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2022: Year In Review – Child Health/Wellness

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Johanna Hicks

By Johanna Hicks, Texas A&M AgriLife Extension Family & Community Health Agent, Hopkins County, [email protected]

This is the second of the program impact summaries provided by Hopkins County Family & Community Health Extension. 


According to, Hopkins County has a population of approximately 37,211, with 19% of children living in poverty an average of 21% of youth ages 6-19 are overweight.  Additionally, approximately 24% achieve 1 hour or less moderate physical activity; an average of 45% consume less than 1 serving of fruit per day; and 50% consume less than 1 serving of vegetables per day.  Other factors that can be a detriment to youth health and wellness include:

  • adult obesity (32% of Hopkins County population)
  • adult smoking (20%)
  • uninsured (24%)


The Community Health/Wellness Alliance and Hopkins County Master Wellness Volunteers identified the need to continue addressing childhood health in the areas of nutrition, physical activity, and well-being.  This was accomplished by partnering with the Sulphur Springs and Cumby ISD’s for their 2022 summer day camp program.  The target audience was students grades 1-5. Collaborators in the effort were:

  • Department of State Health Services (session on water/sun safety)
  • United Healthcare (session on dental care)
  • Northeast Texas Child Advocacy Center (sessions on stranger danger)
  • Barbara Bush Primary Campus (facilities for sessions)
  • League Street Church of Christ (facilities for hands-on cooking session)
  • Cumby School campus (facilities for sessions)
  • Hopkins County Master Wellness Volunteers
  • Healthy Texas Youth Ambassador


A total of nine sessions were provided, including a 2 ½ hour hands-on cooking session for Sulphur Springs students.  Sessions included: physical activity at each session, “Color Me Healthy” curriculum, nutrition, importance of breakfast,  MyPlate, sun safety, water safety, stranger danger and more.  The hands-on cooking session included reading and following a recipe, food safety, hand hygiene, and kitchen safety.  Incentive items were distributed to reinforce information learned: MyPlate plates, exercise bands, MyPlate flying discs, sports bottles, aprons, and more.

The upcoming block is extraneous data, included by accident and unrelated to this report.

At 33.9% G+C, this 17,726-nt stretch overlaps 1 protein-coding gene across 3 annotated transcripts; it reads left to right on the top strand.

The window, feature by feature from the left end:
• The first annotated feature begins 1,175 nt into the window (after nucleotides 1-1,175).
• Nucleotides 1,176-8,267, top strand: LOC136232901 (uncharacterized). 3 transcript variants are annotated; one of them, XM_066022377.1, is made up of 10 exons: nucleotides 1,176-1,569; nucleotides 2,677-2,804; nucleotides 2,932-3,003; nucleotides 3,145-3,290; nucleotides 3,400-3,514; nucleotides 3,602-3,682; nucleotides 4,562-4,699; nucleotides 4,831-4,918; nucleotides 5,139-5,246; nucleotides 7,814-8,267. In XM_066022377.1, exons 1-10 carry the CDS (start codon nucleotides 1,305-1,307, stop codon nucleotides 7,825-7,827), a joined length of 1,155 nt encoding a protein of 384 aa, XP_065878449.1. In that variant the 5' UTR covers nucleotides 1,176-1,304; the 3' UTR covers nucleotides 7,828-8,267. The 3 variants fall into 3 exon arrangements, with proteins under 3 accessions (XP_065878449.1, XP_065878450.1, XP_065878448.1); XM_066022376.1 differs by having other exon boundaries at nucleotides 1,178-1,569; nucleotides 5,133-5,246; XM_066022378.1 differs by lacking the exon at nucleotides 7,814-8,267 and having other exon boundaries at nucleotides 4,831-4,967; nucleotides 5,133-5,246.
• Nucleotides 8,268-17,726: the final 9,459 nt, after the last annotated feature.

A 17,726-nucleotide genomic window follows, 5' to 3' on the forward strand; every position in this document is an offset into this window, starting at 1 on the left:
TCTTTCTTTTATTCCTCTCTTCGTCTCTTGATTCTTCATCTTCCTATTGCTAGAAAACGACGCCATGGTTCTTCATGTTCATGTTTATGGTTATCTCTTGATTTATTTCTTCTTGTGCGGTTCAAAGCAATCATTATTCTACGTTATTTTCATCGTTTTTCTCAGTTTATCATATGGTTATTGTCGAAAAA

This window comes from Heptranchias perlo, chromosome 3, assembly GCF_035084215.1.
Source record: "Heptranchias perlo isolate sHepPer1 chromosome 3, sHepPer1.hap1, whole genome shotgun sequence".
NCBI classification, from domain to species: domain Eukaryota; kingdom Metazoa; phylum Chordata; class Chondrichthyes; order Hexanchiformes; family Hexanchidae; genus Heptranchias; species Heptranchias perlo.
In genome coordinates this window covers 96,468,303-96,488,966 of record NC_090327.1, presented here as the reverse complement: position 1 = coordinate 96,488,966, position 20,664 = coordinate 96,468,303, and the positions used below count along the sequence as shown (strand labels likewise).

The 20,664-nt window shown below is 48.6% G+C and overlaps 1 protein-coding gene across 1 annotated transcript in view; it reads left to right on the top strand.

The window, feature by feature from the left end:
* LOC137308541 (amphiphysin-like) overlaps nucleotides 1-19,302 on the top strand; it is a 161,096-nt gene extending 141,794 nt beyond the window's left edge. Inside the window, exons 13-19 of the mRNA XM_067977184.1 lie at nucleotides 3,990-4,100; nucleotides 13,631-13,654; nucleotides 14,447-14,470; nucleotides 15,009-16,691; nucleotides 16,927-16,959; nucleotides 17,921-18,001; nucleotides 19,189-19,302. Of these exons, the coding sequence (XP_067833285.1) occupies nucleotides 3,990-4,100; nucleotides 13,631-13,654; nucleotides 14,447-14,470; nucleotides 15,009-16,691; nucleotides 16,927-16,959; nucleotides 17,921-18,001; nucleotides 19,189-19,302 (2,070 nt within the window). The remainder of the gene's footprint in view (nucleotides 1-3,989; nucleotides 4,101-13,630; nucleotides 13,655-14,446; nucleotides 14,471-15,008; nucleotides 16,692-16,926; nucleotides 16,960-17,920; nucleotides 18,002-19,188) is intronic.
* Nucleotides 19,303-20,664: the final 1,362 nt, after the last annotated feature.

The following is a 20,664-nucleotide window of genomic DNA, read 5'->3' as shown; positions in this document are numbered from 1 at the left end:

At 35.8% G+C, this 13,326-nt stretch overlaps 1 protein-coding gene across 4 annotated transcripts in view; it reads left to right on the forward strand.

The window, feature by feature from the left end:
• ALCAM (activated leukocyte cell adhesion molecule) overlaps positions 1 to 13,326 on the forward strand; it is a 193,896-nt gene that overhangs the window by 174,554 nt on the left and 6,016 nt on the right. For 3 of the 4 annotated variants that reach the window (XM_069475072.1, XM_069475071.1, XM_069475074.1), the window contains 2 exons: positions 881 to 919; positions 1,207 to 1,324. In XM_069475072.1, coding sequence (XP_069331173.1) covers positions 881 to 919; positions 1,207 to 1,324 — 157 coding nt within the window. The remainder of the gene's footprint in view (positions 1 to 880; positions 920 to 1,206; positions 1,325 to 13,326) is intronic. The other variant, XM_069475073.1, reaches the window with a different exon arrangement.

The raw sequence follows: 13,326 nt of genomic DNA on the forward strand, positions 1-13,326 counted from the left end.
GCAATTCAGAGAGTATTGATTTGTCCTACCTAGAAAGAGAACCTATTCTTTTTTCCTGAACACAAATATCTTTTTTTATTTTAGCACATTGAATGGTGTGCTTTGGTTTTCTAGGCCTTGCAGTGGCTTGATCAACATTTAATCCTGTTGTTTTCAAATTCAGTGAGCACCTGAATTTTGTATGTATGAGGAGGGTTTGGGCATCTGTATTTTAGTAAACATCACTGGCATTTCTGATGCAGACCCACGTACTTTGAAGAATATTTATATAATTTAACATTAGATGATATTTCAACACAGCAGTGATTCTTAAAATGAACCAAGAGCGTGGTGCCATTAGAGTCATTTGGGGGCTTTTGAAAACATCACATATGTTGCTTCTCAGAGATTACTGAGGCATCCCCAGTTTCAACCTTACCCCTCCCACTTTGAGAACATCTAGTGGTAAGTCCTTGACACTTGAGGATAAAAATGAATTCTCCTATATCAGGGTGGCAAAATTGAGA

A retrospective 11-question post survey was distributed to 2 Sulphur Springs classes (30 returned) and 14-question post survey to 2 Cumby classes (20 returned).  Surveys included multiple choice questions, true/false questions, and intent to adopt practices learned during the sessions. Students indicated learning:

  • 100% (50/50) were able to identify dairy products from a list
  • 100% (50/50) were able to identify recommended number of minutes of physical activity
  • 100% (50/50) were able to identify the best beverage for hot days
  • 90% (45/50) were able to identify what to do in the event of severe weather
  • 88% (44/50) were able to identify sedentary behavior vs. physical activity
  • 88% (44/50) were able to identify foods in the protein group

Intent to adopt practices:

  • 100% (50/50) indicated that they will drink more water and fewer sweetened beverages
  • 96% (48/50) indicated that they plan to eat breakfast every morning
  • 88% (44/50) indicated that they plan to eat more fruits & vegetables

I know statistics can be boring, but they certainly help tell the story about the impact of these programs!  Texas A&M AgriLife Extension is all about education and helping people have better lives.  I want to thank the two schools for allowing me to be part of their very successful summer camp program!

Closing Thought

A year is basically 365 opportunities for something great to happen!

Contact Johanna Hicks, Texas A&M AgriLife Extension Family & Community Health Agent in Hopkins County, P.O. Box 518, 1200-B West Houston St, Sulphur Springs, TX 75483; 903-885-3443; or [email protected].

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Author: Faith Huffman

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